Blog Post by Nick Ohlrich
First of all, what is CFS? CFS refers to cubic feet per second, and it is used to measure river flow. That being said, we can already start thinking back to times when we fished high water, low water, average water, and the relation to where fish were holding in the hole during each water level. I could write a book on this subject, so trying to cram it into the few hundred words of a blog has some difficulties, but what we can do is open the door and shed some light on a few basic principles.
High water is great at moving food sources from common areas and depositing it into areas that can be sneaky or areas that are typically not underwater. Trout will move out of the heavy current seeking the newly relocated food source. If the water levels continue to rise or begin to fall the food caches will also move along with the trout. This can happen over a period of a few days or in some extreme circumstances, a day.
Our anadromous friends could care less about where food is being deposited but love taking the path of least resistance upriver to their spawning grounds. Standard running lanes may have too much waterpumping through them, detouring salmon to move tight to shore or find structural elements that are typically too shallow or even out of water during normal water flow.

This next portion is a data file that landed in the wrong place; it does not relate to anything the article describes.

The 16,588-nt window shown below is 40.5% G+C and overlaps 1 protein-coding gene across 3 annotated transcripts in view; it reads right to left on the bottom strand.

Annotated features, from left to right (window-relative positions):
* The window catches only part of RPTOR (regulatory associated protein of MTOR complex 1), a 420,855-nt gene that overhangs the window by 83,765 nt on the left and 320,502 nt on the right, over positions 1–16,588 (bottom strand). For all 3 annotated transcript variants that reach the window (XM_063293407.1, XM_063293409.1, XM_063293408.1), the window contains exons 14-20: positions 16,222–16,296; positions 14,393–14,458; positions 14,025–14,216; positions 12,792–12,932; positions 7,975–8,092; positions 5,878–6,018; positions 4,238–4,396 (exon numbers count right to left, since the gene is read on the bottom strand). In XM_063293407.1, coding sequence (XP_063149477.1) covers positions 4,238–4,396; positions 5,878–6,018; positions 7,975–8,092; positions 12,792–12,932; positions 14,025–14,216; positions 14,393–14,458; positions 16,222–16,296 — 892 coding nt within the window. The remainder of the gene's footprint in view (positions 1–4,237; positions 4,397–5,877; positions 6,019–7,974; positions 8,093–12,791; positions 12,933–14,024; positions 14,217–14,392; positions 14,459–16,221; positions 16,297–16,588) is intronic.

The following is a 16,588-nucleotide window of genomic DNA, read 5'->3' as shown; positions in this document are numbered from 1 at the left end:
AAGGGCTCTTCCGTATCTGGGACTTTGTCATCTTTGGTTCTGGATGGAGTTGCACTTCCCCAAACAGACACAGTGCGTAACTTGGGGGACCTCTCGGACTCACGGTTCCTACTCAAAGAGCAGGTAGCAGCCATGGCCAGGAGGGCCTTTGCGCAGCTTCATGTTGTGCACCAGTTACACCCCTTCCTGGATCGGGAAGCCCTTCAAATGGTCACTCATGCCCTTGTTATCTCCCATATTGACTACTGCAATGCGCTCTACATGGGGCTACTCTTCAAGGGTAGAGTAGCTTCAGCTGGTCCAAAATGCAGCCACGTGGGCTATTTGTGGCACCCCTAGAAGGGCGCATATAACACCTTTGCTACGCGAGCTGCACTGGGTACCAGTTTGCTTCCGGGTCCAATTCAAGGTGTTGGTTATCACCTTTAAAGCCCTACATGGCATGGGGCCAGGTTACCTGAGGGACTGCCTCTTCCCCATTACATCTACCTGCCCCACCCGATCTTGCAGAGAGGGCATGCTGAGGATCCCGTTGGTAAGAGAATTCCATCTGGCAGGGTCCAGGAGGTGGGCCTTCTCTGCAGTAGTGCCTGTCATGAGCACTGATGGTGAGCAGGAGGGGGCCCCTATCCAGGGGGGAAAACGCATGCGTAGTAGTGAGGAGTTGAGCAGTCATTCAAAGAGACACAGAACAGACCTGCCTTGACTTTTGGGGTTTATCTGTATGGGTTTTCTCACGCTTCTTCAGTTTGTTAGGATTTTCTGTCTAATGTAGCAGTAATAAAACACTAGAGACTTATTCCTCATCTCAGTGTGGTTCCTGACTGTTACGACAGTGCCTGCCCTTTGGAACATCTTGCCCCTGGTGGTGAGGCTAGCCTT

Low water definitely channels fish into a few obvious places, making the where-are-they aspect pretty easy. If you fish popular water like the Kenai everyone has a rough idea where the fish will be. Pressure can ruin even the hungriest trout’s appetite and will push them into very weird places where there may not be a ton of food, but at least they can eat without getting a hook in the face. Low water equals time to get creative and sneaky.
Salmon react similarly to trout when water levels are down. They spook easy and only have a few places to hide. You will notice their travel patterns become erratic as well as their bite behavior. Low water and sun is a nightmare to most salmon enthusiasts
If you notice a large change in water level in a short period of time you can assume the water temp has changed dramatically as well. A couple degrees of change will alter the bite for trout or demolish it completely. No worries, trout have to eat to survive but it may take a day or two for them to acclimate to the new water temp in order to put on the feed bag again.
Since salmon aren’t feeding we can take that out of the equation, but sudden changes in water temp will alter their aggression and movement cycles upriver, causing a decline in the bite. I have noticed salmon to be more resilient to water-temp fluctuation over trout.
Piecing together CFS, water temp and bite flux takes time and many days on the water spent analyzing the current conditions and how they might change or have changed, and then relating it all to fish behavior. The good part is all you have to do is go fishing more!